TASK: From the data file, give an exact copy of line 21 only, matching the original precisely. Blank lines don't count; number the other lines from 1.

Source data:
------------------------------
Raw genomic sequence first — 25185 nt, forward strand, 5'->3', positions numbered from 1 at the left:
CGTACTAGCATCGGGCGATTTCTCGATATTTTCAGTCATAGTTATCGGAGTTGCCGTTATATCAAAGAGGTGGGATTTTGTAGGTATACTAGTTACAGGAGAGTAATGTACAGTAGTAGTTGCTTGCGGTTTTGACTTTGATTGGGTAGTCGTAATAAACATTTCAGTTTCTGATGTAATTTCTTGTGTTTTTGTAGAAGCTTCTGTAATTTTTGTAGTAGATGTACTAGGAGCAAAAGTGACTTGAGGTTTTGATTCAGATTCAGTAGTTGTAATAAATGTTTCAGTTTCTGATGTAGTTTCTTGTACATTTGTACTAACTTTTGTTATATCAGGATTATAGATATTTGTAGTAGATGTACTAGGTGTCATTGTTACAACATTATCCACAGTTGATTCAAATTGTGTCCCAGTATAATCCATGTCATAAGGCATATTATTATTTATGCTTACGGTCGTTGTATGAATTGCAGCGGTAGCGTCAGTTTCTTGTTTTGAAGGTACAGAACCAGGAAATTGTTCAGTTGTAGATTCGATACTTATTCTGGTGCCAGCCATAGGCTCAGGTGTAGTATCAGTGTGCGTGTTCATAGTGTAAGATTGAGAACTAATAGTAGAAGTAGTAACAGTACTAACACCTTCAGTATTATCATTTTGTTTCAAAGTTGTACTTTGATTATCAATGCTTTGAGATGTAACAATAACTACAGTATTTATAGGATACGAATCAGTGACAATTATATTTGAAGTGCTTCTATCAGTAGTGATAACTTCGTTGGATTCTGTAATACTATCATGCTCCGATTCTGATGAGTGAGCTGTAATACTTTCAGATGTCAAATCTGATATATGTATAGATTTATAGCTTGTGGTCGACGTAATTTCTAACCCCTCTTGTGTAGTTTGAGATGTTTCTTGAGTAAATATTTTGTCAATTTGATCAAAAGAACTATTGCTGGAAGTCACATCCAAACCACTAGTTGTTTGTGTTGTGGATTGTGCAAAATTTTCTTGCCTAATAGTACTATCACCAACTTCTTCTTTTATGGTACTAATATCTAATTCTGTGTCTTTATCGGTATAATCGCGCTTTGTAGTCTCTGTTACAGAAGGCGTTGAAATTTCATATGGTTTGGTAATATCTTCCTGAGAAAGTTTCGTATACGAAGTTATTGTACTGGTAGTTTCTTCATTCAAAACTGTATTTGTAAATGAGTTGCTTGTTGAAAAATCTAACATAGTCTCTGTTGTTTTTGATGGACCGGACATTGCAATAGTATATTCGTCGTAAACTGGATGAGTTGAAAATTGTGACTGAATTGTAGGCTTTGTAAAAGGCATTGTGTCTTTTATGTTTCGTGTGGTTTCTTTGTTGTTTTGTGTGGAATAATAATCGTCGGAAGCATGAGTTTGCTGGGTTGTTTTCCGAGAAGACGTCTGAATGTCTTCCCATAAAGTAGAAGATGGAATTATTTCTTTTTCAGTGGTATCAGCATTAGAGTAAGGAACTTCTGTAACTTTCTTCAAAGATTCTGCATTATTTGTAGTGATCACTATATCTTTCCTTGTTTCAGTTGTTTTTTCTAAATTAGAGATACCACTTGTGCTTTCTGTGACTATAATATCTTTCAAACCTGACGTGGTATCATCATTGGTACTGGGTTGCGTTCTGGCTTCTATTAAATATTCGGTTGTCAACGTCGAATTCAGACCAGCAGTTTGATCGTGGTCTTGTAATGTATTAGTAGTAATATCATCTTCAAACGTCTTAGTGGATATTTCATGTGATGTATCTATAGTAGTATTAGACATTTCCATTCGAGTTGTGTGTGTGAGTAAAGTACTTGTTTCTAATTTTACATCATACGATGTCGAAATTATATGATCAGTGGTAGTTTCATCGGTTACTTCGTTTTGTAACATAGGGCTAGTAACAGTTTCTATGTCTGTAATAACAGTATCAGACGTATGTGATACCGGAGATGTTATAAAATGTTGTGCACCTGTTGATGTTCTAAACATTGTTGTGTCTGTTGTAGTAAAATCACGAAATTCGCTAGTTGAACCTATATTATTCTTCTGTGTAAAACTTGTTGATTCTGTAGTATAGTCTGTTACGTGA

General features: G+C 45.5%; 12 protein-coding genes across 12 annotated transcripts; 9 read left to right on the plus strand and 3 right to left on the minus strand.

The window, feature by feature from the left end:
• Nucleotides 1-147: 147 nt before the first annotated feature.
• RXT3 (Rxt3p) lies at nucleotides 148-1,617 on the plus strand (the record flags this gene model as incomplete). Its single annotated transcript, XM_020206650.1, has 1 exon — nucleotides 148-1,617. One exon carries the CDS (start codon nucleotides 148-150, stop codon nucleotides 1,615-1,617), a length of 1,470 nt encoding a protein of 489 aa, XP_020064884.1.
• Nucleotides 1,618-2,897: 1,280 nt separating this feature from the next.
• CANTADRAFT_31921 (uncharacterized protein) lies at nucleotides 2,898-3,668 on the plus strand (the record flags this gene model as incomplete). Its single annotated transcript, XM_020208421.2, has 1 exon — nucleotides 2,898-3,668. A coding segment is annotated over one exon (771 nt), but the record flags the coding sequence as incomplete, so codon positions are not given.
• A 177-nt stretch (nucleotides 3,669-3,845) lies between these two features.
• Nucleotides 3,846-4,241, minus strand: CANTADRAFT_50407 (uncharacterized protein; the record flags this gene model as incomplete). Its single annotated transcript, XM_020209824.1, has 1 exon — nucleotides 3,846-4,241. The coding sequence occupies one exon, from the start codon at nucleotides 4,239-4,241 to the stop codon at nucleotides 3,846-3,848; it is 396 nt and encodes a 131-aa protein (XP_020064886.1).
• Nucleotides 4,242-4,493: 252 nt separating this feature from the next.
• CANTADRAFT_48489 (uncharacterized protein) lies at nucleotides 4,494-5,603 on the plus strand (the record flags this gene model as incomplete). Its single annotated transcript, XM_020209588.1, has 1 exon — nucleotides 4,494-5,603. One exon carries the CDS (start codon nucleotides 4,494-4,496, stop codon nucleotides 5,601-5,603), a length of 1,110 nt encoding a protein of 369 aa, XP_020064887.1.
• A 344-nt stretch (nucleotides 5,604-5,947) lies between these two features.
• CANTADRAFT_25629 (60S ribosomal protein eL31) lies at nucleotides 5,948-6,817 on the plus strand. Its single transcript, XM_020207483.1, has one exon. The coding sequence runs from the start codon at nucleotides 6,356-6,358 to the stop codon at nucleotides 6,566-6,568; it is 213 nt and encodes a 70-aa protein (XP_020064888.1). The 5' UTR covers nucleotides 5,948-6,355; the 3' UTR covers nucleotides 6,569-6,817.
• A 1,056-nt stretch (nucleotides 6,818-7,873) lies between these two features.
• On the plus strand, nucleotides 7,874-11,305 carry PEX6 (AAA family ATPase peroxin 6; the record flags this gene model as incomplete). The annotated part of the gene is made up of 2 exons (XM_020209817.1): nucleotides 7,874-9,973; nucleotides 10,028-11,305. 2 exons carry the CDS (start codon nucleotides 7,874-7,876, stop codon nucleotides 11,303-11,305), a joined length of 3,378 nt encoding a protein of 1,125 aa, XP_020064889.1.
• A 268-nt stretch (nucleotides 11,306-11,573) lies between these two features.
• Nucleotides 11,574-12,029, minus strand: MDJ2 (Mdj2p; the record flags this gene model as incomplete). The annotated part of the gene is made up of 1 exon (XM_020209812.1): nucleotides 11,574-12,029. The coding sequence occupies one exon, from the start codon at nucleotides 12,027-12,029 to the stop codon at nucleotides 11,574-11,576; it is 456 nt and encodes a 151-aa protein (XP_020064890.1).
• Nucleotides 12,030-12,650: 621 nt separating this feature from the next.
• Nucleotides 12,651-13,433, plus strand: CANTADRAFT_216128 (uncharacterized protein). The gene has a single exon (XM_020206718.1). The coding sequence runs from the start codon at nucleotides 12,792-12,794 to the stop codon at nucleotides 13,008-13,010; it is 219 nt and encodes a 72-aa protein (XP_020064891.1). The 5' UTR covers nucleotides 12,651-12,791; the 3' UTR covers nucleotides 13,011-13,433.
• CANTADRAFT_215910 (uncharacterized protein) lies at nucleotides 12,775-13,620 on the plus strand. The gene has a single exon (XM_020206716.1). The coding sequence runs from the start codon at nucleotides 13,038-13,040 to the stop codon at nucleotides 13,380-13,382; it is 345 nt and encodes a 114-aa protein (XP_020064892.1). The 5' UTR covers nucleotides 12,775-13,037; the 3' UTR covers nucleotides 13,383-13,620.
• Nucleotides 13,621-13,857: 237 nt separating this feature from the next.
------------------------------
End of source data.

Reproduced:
• CANTADRAFT_215910 (uncharacterized protein) lies at nucleotides 12,775-13,620 on the plus strand. The gene has a single exon (XM_020206716.1). The coding sequence runs from the start codon at nucleotides 13,038-13,040 to the stop codon at nucleotides 13,380-13,382; it is 345 nt and encodes a 114-aa protein (XP_020064892.1). The 5' UTR covers nucleotides 12,775-13,037; the 3' UTR covers nucleotides 13,383-13,620.